It is a well-known saying that the eyes are the windows to the soul. In Feng Shui, however, the opposite is the case: windows are the eyes to your home. Their job is to allow you to see what’s outside, and to allow light into the home. According to this ancient Chinese school of thought, windows also allow chi to enter and exit the home; and this is certain to impact your life in several essential ways.
If you’re not a spiritual or superstitious person, this may sound a little bizarre to you, but Feng Shui generally results in balancing a minimalist interior that anyone can enjoy. Here is how Feng Shui works for windows:
Getting the Right Balance
As with most things in the world of Feng Shui, obtaining the right balance is critical. Having overly large windows will feel somewhat overwhelming; whereas windows that are not quite large enough will make everything seem dark and cramped. Effective Good Feng Shui for windows might mean installing sash or casement windows, as long as they aren’t too long and narrow – this will reduce the good energy that can enter the home. It is still important that the highest point of the windows should stay taller than the tallest person in the home. For more details on Glaziers Bath, visit a site like Roman Glass.
What Shape Should a Window Be?
Either casement or sash windows can sit right with the rules of Feng Shui. However, there’s a rule against inward-opening windows. Outward opening windows are thought to improve your career, increase the amount of fresh air and release any foul air once opened. Angular windows are, according to the rules of Feng Shui, best for workplaces and public buildings, while rounder ones are more peaceful, and therefore better for the home. If you’re inspired to change your windows, consider Glaziers Bath.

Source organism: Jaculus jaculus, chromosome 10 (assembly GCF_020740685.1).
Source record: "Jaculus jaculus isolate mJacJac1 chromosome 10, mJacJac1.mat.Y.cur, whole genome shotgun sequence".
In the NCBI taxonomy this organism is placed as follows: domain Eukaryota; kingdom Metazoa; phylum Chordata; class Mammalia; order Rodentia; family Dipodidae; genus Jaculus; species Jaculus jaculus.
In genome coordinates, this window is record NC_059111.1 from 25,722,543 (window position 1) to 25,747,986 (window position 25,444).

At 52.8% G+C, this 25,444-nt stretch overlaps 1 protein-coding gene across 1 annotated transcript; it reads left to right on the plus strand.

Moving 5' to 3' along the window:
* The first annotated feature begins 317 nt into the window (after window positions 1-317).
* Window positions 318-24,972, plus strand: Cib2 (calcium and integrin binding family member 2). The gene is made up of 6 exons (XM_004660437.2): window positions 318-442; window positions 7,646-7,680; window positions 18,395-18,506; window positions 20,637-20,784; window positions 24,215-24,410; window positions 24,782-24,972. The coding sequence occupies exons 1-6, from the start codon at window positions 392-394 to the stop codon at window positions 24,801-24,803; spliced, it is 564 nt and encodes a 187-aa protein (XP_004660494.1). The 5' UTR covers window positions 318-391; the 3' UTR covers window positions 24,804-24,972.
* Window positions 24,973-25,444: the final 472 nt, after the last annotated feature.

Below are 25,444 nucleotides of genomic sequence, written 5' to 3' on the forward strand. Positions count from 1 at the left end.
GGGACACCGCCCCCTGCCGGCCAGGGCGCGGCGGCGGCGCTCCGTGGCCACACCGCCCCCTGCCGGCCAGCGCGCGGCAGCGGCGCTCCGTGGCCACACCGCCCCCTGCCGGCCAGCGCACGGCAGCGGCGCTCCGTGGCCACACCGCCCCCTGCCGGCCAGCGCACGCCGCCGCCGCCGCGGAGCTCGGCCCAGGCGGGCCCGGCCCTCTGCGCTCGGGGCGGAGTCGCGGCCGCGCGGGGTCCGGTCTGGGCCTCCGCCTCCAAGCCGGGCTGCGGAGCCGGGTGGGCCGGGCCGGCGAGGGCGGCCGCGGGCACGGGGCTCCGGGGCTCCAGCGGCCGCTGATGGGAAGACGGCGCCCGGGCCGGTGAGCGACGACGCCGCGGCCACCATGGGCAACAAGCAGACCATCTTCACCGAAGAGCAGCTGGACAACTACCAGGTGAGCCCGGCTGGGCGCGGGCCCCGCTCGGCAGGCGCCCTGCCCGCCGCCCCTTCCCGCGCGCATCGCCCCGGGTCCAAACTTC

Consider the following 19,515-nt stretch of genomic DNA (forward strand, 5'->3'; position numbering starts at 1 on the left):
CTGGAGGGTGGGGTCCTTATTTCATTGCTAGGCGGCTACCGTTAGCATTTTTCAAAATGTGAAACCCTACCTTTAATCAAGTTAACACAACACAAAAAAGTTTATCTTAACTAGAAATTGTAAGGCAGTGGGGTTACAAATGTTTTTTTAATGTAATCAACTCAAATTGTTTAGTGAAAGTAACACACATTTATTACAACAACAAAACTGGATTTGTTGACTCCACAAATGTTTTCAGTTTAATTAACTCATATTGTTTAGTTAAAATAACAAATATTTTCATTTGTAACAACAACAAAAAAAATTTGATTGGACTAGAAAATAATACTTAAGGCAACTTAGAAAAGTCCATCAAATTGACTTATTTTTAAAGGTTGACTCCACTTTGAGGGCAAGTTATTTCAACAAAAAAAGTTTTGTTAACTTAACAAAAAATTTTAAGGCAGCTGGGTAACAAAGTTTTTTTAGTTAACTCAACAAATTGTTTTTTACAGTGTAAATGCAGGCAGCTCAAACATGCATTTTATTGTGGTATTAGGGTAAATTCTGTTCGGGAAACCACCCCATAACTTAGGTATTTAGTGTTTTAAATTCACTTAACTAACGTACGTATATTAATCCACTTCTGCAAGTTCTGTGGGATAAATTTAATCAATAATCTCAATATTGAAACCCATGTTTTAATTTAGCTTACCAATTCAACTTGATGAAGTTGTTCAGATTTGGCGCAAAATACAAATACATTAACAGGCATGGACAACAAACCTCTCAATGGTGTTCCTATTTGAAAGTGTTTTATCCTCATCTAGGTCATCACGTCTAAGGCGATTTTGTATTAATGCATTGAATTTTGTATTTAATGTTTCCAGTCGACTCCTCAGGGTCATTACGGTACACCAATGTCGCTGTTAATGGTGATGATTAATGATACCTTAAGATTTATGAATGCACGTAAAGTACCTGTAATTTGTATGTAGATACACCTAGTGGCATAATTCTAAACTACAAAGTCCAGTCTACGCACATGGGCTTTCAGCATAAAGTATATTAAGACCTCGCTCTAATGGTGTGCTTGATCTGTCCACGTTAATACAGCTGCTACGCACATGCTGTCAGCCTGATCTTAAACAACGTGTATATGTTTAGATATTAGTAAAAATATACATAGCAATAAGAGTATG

Beds Under Windows?
The concern over having a bed under a window is one of the best-known rules about Feng Shui. We might struggle with this rule, especially ion smaller bedrooms – but we have to consider that these rules were composed before the invention of double-glazing. Nevertheless, if you want to stick by the rules, it’s worth moving the bed to the opposite side of the room – that way you’ll be able to put a radiator underneath the window and give the warm air a chance to properly circulate.
If windows and doors are directly aligned, then energy will tend to ‘rush’ through the home. This is especially so when the doors and windows are just a short distance from one another. So, ideally, you don’t want to be stepping out of one room to be confronted immediately by a window. When doors and windows are placed so close to one another that they actually touch when opened, this creates an effect known as ‘arguing’ – this will spell trouble and conflict for everyone living in the home.
Kitchens and bathrooms are considered important from a Feng Shui perspective, and thus deserving of more than one window. In modern homes, which come with extractor fans, this isn’t much of a practical concern – but it’s still worth thinking about if you want to be comprehensively Feng Shui.